Colt New Line .41 Centerfire (.41 short colt) Info?


September 10, 2012, 05:32 PM
I had the very good fortune to pick up a new project to tinker on and the price was so good I had to snap it up.

It's a colt new line .41 centerfire short colt

I'd never heard of one but apparently These are actually rather rare/expensive little toys.

I'm 1/2 tempted to see if I can get a factory letter for it, since the serial number is so beautifully preserved.

10150 is the serial number... and I think that's supposed to date to 1879

The story is that this was dug up in Tombstone AZ in 1916 when a family was adding a wooden sidewalk to their property.

I'm working on getting some documentation on that.

Any help tracking down info (or parts/diagrams) on these obscure little guns would be greatly appreciated.

I had never heard of them.

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murdoc rose
September 10, 2012, 08:57 PM
Id venture to say the 41 is rarer than the other calibers but they are not that rare. There are also far more copies of the colt than actual colts. Had a period copy come thought the shop the other day called a hawkeye. Best of luck on parts those may be few and far between.

Jim K
September 10, 2012, 10:40 PM
That is the second type, with the cylinder stop notches on the rear of the cylinder and the long flutes. There may have been as many as 8000 made, but there are questions on shared serial numbers. They are scarce, but not really rare and nearly every large gun show will have one or two.

That gun is in poor condition; not only is it heavily corroded, the hammer spur is broken and the mainspring, cylinder pin, and grips are missing. I don't know of any source for parts and the cost of having them made could exceed the value of the gun. In the condition shown, I would value that gun at $150 or less. The story is worth what most stories are worth.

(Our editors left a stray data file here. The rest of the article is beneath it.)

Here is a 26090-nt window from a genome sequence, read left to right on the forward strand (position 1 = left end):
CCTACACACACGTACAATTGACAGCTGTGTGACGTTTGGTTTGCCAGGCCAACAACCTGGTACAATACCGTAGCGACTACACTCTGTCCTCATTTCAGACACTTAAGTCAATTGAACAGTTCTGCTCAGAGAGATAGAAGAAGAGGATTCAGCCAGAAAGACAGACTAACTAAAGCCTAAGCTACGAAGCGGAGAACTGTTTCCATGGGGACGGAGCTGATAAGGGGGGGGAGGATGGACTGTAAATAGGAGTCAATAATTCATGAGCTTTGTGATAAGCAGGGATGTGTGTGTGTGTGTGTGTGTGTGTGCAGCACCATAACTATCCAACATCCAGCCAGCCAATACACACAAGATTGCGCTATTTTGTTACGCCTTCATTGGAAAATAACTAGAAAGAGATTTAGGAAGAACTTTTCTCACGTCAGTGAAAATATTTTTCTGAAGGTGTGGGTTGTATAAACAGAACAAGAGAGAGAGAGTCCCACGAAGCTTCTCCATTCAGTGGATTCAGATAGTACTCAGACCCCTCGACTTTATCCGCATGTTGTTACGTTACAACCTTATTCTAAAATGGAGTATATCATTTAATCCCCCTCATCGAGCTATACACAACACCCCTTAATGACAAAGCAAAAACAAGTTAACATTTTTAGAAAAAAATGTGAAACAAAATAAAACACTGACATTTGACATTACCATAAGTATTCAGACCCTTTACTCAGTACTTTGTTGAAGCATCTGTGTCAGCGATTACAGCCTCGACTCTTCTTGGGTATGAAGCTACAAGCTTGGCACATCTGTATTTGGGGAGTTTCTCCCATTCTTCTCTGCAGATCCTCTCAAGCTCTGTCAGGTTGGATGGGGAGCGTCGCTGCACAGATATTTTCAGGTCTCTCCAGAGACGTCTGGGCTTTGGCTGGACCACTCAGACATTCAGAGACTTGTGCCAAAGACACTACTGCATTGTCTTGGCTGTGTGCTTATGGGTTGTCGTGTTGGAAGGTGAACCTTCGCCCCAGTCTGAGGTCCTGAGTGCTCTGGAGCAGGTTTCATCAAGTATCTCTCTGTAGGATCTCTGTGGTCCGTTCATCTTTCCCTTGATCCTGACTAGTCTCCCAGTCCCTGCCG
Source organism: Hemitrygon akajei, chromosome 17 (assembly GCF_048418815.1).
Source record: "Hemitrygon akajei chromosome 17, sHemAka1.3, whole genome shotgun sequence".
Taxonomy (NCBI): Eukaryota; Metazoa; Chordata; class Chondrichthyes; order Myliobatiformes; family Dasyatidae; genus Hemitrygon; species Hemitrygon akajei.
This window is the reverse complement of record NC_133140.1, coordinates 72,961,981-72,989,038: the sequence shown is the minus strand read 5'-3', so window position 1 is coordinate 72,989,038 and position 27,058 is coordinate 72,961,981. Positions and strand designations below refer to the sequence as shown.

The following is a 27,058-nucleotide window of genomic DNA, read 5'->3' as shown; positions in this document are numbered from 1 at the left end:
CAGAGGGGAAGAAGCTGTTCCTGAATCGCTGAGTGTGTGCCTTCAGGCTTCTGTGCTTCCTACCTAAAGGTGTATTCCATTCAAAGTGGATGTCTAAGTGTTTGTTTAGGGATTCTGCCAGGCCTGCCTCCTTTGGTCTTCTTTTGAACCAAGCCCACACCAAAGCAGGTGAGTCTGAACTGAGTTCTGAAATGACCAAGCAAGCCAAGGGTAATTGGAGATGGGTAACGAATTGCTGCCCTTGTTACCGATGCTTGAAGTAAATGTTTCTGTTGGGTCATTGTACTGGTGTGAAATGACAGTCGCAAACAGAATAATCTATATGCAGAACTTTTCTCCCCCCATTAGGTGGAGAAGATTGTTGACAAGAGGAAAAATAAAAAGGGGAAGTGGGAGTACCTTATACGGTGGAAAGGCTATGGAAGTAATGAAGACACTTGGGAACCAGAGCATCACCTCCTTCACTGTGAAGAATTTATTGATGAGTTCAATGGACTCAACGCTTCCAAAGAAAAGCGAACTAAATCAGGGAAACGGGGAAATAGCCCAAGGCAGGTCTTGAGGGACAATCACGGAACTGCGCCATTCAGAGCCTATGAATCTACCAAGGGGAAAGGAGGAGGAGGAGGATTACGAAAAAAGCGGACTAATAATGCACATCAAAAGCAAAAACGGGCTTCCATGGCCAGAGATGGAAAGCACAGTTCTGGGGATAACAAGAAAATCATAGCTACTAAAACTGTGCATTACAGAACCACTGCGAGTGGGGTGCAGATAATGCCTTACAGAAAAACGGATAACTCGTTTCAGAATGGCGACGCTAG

September 11, 2012, 06:31 AM
A lot of those really old Colts are more like cast iron than steel. That cylinder might be beyond help. Might clean up as a nifty wall hanger though.

Jim K
September 11, 2012, 10:27 PM
That is because they were cast iron or, at best, wrought iron. In that era, very few guns were actually made of steel, though small parts and springs were. It is seldom realized that the reason for all that pretty color case hardening was because iron cannot be hardened and the case hardening was needed to prevent wear on the frame from the working parts. The color was a result of the hardening, but not the reason for it, and was an expensive process. Many gun makers (e.g., Winchester) stopped case hardening their receivers as soon as steel came into use. Colt retained it on the SAA for cosmetic reasons and as a sort of trademark, and S&W kept it on their hammers and triggers for the same reason. S&W actually trademarked the use of case coloring on those parts in their "war" against cheap Spanish imports. (If the Spanish makers didn't color the parts, their guns wouldn't look like S&W's; if they did, the guns would be confiscated for trademark infringement.)


September 13, 2012, 01:37 PM
That number is fairly near the end of the production run. I concur 1879.

September 13, 2012, 02:13 PM
Numrich actually has hammers:

September 17, 2012, 09:07 PM

September 22, 2012, 08:51 PM
If you bought it to tinker with than go for it. Depending on your skill level you could do a lot with that gun. It wouldn't be worth it to have someone else do the work for you, but if you have have the necessary skills and tools you could bring it back to mint condition.

September 25, 2012, 09:14 PM

October 8, 2012, 03:20 PM
The ammo on this was 41 s bp 14 gr blk pwder 165 gr outside lubed 405.diamiter lead thumpur,yours is in relic condition excellant display piece william bonney liked the 41 as did many others a good condition shootable colt recently sold for 600.00, I have short cases,and vintage 1890 rounds for 4 bucks a round 2 bucks per case pm me:

November 2, 2012, 12:44 AM

November 2, 2012, 12:48 AM

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